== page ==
Egypt’s dubious security harvest



One of the main motivations behind Egypt’s 2013 military coup was to counter potential violence and terrorism. Yet one of its main upshots is a surge in violence and terrorism, committed by both state and non-state actors – and there is no sign of de-escalation, much less reconciliation, in sight, notes the University of Exeter’s Omar Ashour, the author of The De-Radicalization of Jihadists: Transforming Armed Islamist Movements and Collusion to Collision: Islamist-Military Relations in Egypt.

Clearly, violence and terrorism are thriving, despite General Abdel Fattah El-Sisi’s pledge, he writes for Project Syndicate:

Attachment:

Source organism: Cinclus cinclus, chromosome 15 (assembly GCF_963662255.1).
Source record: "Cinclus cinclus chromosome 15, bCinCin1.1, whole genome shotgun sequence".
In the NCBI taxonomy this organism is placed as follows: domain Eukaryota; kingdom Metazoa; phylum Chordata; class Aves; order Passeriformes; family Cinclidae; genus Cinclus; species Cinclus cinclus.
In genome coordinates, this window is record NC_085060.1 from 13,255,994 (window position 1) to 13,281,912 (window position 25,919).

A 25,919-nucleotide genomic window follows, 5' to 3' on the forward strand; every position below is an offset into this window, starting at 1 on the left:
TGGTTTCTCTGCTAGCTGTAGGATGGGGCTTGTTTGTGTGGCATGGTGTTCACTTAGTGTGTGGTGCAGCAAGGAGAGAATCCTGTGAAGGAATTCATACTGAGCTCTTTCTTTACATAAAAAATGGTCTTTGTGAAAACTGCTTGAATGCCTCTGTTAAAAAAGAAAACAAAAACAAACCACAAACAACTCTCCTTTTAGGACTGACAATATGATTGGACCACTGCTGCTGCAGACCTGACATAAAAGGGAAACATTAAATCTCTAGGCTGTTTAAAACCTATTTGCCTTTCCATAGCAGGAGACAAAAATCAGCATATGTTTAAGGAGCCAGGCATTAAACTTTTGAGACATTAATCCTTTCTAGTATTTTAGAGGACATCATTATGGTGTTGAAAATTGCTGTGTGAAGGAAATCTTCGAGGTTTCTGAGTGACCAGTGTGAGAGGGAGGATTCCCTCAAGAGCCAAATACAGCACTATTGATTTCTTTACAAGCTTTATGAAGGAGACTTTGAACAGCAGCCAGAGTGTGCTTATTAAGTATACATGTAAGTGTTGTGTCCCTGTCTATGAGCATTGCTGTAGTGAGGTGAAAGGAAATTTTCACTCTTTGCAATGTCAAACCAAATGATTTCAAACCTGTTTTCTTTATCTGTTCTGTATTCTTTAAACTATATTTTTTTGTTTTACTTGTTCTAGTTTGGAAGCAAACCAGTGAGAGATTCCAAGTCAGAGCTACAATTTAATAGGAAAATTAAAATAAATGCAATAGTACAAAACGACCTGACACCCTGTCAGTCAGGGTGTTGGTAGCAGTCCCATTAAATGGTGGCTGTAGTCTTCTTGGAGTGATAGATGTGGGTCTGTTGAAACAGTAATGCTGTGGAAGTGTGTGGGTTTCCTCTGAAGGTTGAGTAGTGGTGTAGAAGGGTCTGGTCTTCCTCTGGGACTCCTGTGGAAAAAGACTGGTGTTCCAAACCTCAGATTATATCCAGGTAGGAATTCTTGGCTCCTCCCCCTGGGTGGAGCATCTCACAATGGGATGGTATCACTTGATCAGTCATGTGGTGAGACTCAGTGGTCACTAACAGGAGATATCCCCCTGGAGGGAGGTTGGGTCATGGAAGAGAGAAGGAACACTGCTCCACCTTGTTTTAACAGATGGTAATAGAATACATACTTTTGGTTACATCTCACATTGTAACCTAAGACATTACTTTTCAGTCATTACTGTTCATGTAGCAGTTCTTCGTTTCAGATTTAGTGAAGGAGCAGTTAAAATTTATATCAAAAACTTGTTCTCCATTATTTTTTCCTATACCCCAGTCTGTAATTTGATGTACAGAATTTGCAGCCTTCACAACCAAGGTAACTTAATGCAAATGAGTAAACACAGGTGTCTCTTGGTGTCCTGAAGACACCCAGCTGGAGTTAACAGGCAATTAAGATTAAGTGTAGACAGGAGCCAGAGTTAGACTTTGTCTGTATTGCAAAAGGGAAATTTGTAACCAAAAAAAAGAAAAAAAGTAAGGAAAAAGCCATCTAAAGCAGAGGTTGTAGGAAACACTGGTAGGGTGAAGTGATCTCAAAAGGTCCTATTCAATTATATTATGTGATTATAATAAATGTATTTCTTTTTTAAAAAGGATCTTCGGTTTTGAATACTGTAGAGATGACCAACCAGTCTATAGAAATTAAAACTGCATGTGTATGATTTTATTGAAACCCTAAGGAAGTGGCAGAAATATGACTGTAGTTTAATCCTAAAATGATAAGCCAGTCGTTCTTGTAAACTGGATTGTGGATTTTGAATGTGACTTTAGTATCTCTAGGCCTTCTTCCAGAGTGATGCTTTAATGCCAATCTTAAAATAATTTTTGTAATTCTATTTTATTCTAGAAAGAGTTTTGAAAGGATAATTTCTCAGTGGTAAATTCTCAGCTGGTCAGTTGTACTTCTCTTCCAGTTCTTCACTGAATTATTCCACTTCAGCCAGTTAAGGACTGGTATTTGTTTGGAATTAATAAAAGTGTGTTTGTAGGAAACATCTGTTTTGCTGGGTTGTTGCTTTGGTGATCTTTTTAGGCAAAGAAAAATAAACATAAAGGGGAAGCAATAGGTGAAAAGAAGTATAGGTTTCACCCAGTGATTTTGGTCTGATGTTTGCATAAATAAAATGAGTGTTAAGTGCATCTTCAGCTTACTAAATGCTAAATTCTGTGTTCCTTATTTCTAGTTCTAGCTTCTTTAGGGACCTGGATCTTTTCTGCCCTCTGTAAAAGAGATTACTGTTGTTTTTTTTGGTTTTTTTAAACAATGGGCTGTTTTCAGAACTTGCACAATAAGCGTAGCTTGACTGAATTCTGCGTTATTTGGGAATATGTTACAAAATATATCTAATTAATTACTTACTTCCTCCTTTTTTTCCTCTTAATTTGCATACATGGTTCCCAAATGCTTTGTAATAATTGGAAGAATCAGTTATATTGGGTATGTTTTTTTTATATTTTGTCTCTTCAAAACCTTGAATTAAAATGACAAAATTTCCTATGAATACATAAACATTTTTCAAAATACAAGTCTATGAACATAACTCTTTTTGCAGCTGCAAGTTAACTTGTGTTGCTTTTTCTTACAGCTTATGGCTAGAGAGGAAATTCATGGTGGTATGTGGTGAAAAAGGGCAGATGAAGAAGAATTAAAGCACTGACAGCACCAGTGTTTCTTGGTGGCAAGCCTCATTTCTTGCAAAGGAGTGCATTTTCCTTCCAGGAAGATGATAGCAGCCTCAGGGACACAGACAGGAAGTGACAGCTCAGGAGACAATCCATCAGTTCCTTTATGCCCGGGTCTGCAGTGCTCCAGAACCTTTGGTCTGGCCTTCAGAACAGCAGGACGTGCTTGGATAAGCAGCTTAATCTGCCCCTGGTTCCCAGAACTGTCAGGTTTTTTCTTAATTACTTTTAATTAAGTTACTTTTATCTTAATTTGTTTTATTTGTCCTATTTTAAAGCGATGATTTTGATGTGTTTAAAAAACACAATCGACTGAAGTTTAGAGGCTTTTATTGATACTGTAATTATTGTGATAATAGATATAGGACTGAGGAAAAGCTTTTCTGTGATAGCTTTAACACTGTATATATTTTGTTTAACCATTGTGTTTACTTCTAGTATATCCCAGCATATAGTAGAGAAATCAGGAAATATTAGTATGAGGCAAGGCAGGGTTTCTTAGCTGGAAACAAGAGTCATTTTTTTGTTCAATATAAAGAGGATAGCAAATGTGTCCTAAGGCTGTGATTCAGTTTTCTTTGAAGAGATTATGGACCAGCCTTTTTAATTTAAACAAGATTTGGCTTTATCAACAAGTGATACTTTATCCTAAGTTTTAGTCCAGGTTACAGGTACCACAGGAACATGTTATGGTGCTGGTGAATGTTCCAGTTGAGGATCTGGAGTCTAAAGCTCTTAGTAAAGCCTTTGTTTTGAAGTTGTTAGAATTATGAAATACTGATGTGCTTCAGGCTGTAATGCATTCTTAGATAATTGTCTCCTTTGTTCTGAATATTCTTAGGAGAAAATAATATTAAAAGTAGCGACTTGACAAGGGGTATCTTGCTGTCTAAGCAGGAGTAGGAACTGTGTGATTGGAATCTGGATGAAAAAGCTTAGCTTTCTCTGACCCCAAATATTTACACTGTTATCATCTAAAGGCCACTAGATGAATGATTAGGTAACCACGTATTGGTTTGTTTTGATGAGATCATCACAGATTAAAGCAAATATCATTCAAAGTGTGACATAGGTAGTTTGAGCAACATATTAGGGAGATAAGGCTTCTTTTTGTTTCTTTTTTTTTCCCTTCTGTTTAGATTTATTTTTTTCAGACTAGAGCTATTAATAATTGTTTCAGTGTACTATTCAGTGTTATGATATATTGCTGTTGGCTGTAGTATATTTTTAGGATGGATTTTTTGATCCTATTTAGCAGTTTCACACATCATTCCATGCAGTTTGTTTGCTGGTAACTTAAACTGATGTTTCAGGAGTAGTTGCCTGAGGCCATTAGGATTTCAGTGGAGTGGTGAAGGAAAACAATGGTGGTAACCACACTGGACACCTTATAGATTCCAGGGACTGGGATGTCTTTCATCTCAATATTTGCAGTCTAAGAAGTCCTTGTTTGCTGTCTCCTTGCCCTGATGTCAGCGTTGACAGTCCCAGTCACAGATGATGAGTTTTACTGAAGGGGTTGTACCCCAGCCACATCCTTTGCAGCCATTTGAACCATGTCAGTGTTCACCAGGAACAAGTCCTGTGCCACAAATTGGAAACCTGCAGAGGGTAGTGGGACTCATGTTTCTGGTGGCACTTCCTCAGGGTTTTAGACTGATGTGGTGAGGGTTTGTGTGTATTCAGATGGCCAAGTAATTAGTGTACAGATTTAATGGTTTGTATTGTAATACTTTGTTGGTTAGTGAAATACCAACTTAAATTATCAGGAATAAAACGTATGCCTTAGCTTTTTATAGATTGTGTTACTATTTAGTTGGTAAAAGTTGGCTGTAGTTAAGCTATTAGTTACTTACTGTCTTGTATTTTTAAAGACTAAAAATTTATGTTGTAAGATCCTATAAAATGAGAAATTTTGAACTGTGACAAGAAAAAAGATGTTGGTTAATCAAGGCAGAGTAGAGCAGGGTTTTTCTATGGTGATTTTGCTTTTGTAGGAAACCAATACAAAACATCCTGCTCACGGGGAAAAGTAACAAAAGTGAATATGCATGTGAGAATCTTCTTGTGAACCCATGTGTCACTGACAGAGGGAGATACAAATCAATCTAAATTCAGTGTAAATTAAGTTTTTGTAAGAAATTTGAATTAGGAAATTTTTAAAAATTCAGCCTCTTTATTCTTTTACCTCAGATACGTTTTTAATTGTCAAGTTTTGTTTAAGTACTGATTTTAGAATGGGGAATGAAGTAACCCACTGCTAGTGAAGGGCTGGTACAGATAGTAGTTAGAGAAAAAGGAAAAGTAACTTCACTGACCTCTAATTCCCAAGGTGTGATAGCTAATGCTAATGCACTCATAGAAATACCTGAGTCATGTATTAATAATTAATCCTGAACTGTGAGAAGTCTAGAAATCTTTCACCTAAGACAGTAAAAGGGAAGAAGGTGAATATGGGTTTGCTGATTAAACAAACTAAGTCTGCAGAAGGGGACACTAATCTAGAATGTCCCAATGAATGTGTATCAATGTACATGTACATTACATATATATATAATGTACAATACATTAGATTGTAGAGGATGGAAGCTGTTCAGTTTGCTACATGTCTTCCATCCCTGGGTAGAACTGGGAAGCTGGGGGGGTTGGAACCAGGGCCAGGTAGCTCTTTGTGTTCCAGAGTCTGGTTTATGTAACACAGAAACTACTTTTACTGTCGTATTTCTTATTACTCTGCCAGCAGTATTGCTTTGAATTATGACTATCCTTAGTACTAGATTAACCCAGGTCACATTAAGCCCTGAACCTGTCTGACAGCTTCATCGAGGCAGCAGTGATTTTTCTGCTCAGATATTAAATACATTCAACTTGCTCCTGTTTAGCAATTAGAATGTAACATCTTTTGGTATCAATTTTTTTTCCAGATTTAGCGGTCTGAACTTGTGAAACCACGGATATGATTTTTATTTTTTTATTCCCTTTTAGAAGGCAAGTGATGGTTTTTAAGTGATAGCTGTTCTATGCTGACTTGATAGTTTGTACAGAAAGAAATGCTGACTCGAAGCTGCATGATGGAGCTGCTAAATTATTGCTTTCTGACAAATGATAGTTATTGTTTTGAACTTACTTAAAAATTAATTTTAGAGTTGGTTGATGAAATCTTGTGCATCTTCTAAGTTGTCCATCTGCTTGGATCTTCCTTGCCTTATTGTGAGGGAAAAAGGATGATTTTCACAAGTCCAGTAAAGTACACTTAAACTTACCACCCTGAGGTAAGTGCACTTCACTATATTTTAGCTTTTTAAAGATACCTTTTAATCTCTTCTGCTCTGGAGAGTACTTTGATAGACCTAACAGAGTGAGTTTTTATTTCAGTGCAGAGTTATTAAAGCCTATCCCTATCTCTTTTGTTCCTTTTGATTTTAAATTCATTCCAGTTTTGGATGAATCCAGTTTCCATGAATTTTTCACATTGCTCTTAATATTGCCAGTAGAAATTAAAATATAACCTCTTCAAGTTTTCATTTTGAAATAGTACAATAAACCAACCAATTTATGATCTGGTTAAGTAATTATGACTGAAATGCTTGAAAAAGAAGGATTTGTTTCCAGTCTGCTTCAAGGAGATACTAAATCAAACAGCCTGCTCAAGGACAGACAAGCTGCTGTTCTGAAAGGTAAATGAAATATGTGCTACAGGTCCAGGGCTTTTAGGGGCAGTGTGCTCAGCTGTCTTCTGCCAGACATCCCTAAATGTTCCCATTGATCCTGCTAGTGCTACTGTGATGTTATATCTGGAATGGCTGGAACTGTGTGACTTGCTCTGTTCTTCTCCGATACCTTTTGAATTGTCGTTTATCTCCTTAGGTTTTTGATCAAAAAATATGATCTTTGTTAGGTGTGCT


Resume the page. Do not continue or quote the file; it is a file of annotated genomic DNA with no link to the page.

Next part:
Meanwhile, the relative moderates who have remained committed to contesting official policies by democratic means are sidelined and mocked. One prominent example is Essam Derbala, the head of the Consultative Council of the Islamic Group (IG), a post-jihadist organization that led a terror campaign in the early 1990s, before abandoning political violence in 1997 and engaging in mainstream politics.

From 2002 to 2009, Derbala and other IG leaders produced around 30 books to counter al-Qaeda’s ideology. After ISIS announced its intention to declare a “province” in Upper Egypt in April 2015, Derbala toured the Upper-Egyptian IG strongholds, giving public lectures countering ISIS ideology. A few months later, he was arrested and died in prison. Among his last messages to his supporters was “not to give up on democracy and peaceful resistance.”


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